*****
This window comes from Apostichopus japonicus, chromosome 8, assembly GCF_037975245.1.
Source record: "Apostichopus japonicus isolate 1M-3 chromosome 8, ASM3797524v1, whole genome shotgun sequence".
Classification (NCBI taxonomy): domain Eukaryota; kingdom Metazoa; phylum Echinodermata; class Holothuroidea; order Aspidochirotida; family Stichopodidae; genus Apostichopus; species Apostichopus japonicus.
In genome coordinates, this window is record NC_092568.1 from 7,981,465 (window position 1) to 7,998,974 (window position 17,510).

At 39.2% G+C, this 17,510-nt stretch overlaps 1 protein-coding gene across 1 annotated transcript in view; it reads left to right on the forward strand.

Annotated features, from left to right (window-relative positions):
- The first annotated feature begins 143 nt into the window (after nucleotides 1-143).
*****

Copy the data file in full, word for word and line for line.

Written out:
This window comes from Apostichopus japonicus, chromosome 8, assembly GCF_037975245.1.
Source record: "Apostichopus japonicus isolate 1M-3 chromosome 8, ASM3797524v1, whole genome shotgun sequence".
Classification (NCBI taxonomy): domain Eukaryota; kingdom Metazoa; phylum Echinodermata; class Holothuroidea; order Aspidochirotida; family Stichopodidae; genus Apostichopus; species Apostichopus japonicus.
In genome coordinates, this window is record NC_092568.1 from 7,981,465 (window position 1) to 7,998,974 (window position 17,510).

At 39.2% G+C, this 17,510-nt stretch overlaps 1 protein-coding gene across 1 annotated transcript in view; it reads left to right on the forward strand.

Annotated features, from left to right (window-relative positions):
- The first annotated feature begins 143 nt into the window (after nucleotides 1-143).